Thursday, 27 November 2014

Conquering NaNoWriMo 2014, And Moving On

On Tuesday, I conquered the NaNoWriMo 2014 challenge with Path of the Horseman, absolutely killing it by breaking two of my personal records: writing for almost 12 hours straight, creating a total of 14,082 words that day, making the novel's grand total a whopping 101,452. That's officially the most words I've ever completed in a day, and the longest story I've written so far. I didn't plan to do it that way, either. Oh, I'd hoped that I would be able to complete Path of the Horseman before the week's end, but I didn't expect to go through it the way I did. I was nearing the end, barely letting anything distract me, because I was so involved with what I was doing, I couldn't resist continuing. By the time it was over, I couldn't believe I had done it. The only way to describe it is to think of the thing you love doing the most. Letting it wrap around your mind and absorb you until you lose track of time and feel exhaustion kick in. But when your project is over, some people are left with that dreaded question:

What the hell do I do now?

For me, the answer is be obvious. While I'm truly proud of Path of the Horseman and would love to let it out into the world, there's still a lot of work to be done. As I was writing, I was nitpicking and seeing things that I need to go over and change before I even send it to my editor. I have to create the proper formatting, double-check then re-check all my mythology and research so I don't get pointed fingers and scoffs, and work with my cover artist so they can create a cover that will help sell the novel when I decide to publish it next year. Not to mention all the promos and marketing pushes I'm going to try and put together. So while the initial challenge is over, the hard part is about to begin.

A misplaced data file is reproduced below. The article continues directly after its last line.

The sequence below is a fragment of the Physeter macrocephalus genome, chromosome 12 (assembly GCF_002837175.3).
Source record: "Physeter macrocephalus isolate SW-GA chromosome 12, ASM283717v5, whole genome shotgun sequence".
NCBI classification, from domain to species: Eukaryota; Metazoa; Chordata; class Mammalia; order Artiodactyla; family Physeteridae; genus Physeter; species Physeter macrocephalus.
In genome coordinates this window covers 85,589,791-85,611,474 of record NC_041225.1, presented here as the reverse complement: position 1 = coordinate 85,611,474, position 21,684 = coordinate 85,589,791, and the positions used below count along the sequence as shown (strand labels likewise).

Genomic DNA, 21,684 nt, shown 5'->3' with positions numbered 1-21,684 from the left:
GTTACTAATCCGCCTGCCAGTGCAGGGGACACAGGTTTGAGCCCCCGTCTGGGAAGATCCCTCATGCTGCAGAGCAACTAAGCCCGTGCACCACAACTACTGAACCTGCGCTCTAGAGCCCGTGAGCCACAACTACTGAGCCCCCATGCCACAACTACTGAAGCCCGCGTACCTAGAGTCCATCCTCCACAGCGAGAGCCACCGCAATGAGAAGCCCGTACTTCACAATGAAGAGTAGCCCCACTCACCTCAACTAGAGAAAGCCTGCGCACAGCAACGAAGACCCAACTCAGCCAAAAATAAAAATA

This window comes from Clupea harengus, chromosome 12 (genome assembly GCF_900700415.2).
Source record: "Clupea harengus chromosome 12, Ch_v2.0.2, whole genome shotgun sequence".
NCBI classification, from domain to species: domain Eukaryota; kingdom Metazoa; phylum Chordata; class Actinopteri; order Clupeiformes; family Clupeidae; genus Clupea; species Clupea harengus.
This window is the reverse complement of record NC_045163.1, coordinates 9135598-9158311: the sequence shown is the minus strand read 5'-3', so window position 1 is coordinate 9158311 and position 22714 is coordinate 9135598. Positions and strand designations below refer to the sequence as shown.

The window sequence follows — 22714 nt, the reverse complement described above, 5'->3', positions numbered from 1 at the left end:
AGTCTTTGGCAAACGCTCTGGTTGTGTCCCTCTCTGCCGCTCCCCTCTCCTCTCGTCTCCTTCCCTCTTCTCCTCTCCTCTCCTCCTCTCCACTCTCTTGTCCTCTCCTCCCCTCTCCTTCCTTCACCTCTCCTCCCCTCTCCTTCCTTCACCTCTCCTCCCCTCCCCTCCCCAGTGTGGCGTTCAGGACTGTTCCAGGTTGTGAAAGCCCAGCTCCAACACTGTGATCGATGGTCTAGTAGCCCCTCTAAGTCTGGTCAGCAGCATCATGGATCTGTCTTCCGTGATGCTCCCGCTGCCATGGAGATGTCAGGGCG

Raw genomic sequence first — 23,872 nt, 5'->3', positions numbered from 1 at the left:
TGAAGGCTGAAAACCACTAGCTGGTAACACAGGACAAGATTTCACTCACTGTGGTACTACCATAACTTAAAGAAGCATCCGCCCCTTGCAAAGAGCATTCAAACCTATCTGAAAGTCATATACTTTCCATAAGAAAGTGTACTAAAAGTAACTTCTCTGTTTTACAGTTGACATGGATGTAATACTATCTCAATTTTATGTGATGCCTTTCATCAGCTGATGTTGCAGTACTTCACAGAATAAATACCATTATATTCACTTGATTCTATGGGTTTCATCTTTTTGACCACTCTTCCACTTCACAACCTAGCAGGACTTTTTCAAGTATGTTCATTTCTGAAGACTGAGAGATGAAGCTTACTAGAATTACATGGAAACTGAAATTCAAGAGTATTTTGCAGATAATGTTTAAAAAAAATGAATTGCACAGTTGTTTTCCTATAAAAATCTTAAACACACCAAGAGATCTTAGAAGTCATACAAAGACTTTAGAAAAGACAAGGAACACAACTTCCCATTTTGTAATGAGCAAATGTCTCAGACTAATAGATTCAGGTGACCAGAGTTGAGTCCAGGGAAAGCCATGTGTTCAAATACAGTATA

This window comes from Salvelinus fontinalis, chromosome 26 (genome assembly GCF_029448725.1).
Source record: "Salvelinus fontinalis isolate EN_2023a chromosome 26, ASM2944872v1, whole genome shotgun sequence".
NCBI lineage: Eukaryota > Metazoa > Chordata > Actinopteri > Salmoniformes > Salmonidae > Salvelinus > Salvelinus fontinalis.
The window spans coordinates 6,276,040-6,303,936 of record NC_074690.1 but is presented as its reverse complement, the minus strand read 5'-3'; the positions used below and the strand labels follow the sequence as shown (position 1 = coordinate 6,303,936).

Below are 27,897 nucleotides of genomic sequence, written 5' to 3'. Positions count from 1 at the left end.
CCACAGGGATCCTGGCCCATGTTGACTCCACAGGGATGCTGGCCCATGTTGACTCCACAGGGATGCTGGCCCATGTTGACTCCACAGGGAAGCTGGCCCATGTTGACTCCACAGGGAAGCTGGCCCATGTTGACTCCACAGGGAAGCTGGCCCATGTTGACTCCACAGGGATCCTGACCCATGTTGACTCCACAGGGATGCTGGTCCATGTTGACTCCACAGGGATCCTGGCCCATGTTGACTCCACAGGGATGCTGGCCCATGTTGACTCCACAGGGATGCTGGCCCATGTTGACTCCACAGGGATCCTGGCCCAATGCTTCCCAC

But no matter how many drafts I create, how much I have to change, how long it will take for the dust to settle and the final piece is left standing, I'm ready for it. I want this story to be available for others to enjoy. I would encourage every other writer out there to do the same, or anyone working on a project that's time consuming and difficult. It's a time-old cliche, but it holds true: if you believe you can do something, then you can.

As for the months after December, don't worry about them yet. There are tons of ways to get your story out to the world. NaNoWriMo offers tons of sweet prizes and offers at the end of the challenge, and encourages you to take advantage of them. My biggest regret was not doing so last year. Now I want them all!

There are technically three days left until the official end of NaNoWriMo, but that's nothing to fear. Don't think about the time line. Think about your story. Don't force the words out just because you want the numbers. Think about what you want to say, and say it. We're all waiting for you to speak.

You know you want a banner of your own to share– go slay the Word Dragon!


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